Dwayne Johnson’s “Skyscraper” collapsed at the domestic box office with a $25 million launch last weekend.
Although analysts have been quick to label Rawson Marshall Thurber’s action adventure a flop in North America, that might not matter, considering the film was virtually engineered for its international appeal. More than just banking on the Rock’s massive overseas following, the film was set in Hong Kong featured a number of Asian actors. All things considered, it’s impossible to assess the damage until “Skyscraper” opens in China this weekend.
“Skyscraper” generated $41 million internationally when it opened in 57 markets. Still, the $125 million production budget, plus tens of millions spent marketing and distributing the picture, could make Universal and Dalian Wanda-owned Legendary sweat. “Skyscraper” needs to deliver solid numbers abroad to turn a profit.
The film’s tepid start immediately sparked concern of the Rock film fatigue. The actor has been in five big-screen releases in the past 14 months. “Jumanji: Welcome to the Jungle,” “Moana,” and “The Fate of the Furious” were all massive hits. “Baywatch” was something of an embarrassment, while his most recent title, “Rampage,” didn’t seem to excite moviegoers, either.
Does Johnson’s recent misses signal that moviegoers are overexposed to one of Hollywood’s biggest names? Probably not.
There are a few reasons “Skyscraper” underperformed, but overexposure to the Rock is likely not one of them. Tired storyline and bleak reviews? Add those to the list instead.
“Skyscraper” didn’t have the worst response for a Johnson film (“Baywatch” tanked with an 18% on Rotten Tomatoes), though it has been battling a mixed critical consensus. The problem isn’t Johnson’s appeal, or even his performance. The main concern is the derivative plot.
The studio touted “Skyscraper” as an homage to iconic disaster dramas like “Die Hard” and “The Towering Inferno.” Perhaps they leaned into nostalgia a little too much. Movie tickets are expensive, and even with MoviePass, audiences aren’t going to shell out cash for a flick that doesn’t offer anything new.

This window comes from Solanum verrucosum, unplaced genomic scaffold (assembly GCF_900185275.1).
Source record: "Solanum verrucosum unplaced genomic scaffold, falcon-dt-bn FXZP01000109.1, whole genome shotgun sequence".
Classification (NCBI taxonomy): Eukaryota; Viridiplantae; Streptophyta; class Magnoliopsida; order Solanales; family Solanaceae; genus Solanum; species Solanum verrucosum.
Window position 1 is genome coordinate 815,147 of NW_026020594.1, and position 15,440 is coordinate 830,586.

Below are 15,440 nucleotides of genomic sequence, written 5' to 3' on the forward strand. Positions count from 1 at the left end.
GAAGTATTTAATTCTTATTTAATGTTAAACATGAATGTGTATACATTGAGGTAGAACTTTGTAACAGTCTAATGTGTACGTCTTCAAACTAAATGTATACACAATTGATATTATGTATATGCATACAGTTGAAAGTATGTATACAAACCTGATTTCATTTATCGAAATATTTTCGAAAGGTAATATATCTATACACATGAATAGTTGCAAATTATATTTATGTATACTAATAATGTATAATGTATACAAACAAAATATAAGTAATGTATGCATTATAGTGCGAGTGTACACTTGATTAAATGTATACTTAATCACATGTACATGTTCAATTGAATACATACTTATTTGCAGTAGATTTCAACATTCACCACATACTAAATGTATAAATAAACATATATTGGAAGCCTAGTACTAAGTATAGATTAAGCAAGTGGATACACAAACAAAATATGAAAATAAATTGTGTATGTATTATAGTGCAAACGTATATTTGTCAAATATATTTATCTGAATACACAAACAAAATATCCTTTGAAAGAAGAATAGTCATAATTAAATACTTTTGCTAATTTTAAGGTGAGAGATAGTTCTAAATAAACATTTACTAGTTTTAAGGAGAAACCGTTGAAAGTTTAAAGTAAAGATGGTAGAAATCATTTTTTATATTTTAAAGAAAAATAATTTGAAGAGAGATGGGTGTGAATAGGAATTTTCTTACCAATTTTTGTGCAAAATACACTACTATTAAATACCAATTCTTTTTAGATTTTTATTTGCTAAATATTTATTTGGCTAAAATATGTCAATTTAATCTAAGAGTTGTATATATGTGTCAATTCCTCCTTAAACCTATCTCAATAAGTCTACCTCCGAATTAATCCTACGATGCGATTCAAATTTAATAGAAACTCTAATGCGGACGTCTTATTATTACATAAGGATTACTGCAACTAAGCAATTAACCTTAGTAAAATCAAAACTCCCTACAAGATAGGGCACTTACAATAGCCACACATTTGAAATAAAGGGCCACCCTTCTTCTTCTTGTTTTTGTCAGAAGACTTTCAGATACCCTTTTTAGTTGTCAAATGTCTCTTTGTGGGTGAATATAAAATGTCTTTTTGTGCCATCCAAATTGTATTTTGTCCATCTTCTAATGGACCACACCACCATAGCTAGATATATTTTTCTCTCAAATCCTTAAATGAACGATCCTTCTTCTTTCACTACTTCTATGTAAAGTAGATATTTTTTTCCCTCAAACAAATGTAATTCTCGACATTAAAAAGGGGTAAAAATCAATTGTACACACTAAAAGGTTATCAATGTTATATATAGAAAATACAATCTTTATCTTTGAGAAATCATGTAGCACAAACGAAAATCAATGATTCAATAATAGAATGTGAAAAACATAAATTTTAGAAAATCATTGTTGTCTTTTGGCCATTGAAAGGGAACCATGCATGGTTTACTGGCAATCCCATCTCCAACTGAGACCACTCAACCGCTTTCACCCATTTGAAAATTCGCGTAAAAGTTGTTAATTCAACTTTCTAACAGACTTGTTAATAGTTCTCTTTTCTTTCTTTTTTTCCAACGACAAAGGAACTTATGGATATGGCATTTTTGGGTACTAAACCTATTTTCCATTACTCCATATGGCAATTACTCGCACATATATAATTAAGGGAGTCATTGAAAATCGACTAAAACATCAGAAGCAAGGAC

“Everything in ‘Skyscraper,’ we have seen before,” said Jeff Bock, an analyst at Exhibitor Relations. “To go back and just do ‘Die Hard,’ but the building is bigger is not enough — even with the biggest star in the world.”
“Skyscraper” was among the few summer releases not part of a preexisting franchise. It didn’t have giant monsters or starry sidekicks to back it up. Johnson was the only draw. Some say that’s the only reason why the film didn’t open lower than it already did.
“I really don’t think it’s fatigue. He was still able to debut with $25 million,” Bock said. “That speaks [to his] star power, not against it, because the movie is so bad.”
Fatigue or not, Johnson isn’t leaving the multiplexes anytime soon. He’s got a number of films, including “Jungle Cruise,” “Fast and Furious” spinoff “Hobbs and Shaw,” “Red Notice,” and “Jumanji 2” in the pipeline. Let’s just hope those are stories worth telling.